Posted by Lori HarnickGeneral Manager, Citizenship & Public Affairs, Microsoft
Regardless of how you look at it, the literacy challenge we face today might be one of the largest yet most silent. The statistics tell the story – currently, one out of every four adults worldwide – or 793 million – is functionality illiterate. Compounding the challenge, we face a worldwide shortage of 1.7 million primary teachers, and a dangerous scarcity of the appropriate skills, resources and support materials needed to address it. Even in developed countries, illiteracy is a problem. For example, 1 in 3 children in the United Kingdom do not own a book, and in some underserved areas of the United States, the ratio of children to books is 19 children to one book, whereas children in more advantaged areas each have an average of 13 books.
The literacy challenge for girls is especially acute. An estimated 75 million girls are absent from school classrooms daily, causing a myriad of learning shortfalls. Five hundred million school-aged girls will never complete their education. Child marriage and child labor further exacerbates the problem. Despite this, we see youth around the world rising to the challenge and fighting for their right to be literate and to have access to education.
Posted by Anne GavinDirector of State Government Affairs, Microsoft
Last Thursday, Virginia gubernatorial candidates Ken Cuccinelli and Terry McAuliffe participated in a Technology Town Hall Forum we hosted with the Northern Virginia Technology Council (NVTC) at our offices in Reston, Virginia.
Fred Humphries, Vice President of U.S. Government Affairs at Microsoft, kicked-off the event, which was followed by opening remarks from Bobbie Kilberg, President and CEO of NVTC, who then served as moderator.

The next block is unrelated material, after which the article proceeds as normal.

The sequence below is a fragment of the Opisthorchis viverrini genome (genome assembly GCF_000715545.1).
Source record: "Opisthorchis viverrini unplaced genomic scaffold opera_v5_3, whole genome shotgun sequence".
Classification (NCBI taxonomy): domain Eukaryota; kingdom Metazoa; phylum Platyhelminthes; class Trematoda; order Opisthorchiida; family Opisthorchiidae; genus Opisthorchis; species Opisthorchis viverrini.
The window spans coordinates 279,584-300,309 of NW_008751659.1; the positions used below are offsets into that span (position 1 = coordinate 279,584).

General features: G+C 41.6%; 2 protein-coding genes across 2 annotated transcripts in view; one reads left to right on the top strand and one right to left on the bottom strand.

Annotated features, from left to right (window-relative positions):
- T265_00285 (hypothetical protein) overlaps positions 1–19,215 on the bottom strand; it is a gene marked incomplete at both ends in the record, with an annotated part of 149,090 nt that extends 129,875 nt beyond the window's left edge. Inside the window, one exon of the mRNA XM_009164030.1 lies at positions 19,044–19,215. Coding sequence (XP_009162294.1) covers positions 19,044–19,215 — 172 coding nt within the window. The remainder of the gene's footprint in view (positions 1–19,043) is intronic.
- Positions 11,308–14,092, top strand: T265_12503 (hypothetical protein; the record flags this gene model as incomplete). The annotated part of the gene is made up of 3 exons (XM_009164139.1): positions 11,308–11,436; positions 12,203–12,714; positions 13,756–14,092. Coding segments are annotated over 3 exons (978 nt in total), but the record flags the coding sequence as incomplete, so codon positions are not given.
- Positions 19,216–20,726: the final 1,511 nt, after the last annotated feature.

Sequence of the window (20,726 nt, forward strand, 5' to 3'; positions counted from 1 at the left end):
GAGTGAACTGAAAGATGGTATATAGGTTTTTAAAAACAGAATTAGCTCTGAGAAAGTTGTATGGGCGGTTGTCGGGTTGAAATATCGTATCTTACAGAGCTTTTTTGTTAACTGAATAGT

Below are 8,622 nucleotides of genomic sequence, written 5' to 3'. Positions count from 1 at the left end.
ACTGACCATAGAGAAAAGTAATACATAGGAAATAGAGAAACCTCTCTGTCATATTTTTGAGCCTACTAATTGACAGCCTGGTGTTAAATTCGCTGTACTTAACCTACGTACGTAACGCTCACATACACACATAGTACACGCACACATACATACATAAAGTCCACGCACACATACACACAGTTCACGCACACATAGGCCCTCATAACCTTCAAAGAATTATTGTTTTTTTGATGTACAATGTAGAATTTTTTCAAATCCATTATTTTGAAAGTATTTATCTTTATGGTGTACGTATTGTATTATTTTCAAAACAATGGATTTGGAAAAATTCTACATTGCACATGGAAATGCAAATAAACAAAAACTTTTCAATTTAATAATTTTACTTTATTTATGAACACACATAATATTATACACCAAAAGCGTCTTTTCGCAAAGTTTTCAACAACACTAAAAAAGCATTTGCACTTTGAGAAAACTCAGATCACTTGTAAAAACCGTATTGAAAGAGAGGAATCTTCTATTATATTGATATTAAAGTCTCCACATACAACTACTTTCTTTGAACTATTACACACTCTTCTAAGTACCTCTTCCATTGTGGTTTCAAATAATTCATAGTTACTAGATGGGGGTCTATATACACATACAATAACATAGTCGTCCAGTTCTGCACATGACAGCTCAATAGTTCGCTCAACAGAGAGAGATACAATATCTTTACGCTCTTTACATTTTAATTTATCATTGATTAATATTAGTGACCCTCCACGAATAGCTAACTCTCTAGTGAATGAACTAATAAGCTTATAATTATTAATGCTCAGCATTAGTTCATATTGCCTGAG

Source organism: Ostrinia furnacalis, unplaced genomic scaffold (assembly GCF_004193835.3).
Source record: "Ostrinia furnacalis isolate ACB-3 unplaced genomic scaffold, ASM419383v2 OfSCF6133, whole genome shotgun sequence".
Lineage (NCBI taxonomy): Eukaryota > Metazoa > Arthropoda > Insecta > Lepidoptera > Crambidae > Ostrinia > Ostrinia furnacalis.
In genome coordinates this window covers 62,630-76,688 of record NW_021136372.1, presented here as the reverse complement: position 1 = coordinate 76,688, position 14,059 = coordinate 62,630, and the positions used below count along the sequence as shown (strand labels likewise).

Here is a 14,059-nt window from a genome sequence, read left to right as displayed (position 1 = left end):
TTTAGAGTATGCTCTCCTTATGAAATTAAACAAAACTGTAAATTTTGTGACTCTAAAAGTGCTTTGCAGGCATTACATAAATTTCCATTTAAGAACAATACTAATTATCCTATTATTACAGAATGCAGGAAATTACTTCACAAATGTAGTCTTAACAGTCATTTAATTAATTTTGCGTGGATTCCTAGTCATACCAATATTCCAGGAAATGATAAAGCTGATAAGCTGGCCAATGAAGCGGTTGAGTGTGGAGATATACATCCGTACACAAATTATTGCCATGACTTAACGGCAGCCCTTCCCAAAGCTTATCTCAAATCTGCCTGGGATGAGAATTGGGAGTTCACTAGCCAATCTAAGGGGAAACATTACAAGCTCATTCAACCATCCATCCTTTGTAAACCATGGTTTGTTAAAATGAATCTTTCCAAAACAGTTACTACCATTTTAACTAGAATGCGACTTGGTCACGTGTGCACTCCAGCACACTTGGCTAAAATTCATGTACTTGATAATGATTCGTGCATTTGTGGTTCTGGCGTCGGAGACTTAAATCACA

Posted by Jeff MeisnerEditor, Microsoft on the Issues
On Thursday, at the Microsoft Innovation & Policy Center in Washington, D.C., a record number of attendees, including policy makers, educators, industry leaders and others, gathered to discuss how education innovators design responsive, engaging and academically rigorous programs to prepare students to meet the demands of the U.S. economy in science, technology, engineering and math (STEM) fields.
Posted by Anthony SalcitoVice President, Worldwide Education, Microsoft
A new study sponsored by Microsoft Partners in Learning and the Pearson Foundation provides clear evidence linking 21st century skills and student engagement in school with higher quality of work later in life.
Posted by Jacqueline BeauchereChief Online Safety Officer, Microsoft
The one thing on which men and women always seem to agree is that they can rarely agree on anything. Asking directions may be the perfect example. Yet in today’s data-driven world, there is perhaps one social attitude that men and women have in common: Mobile phone habits can be very annoying, and people should exercise better etiquette.
Results released today from Microsoft’s Safer Online poll identified five mobile pet peeves that both men and women find most annoying.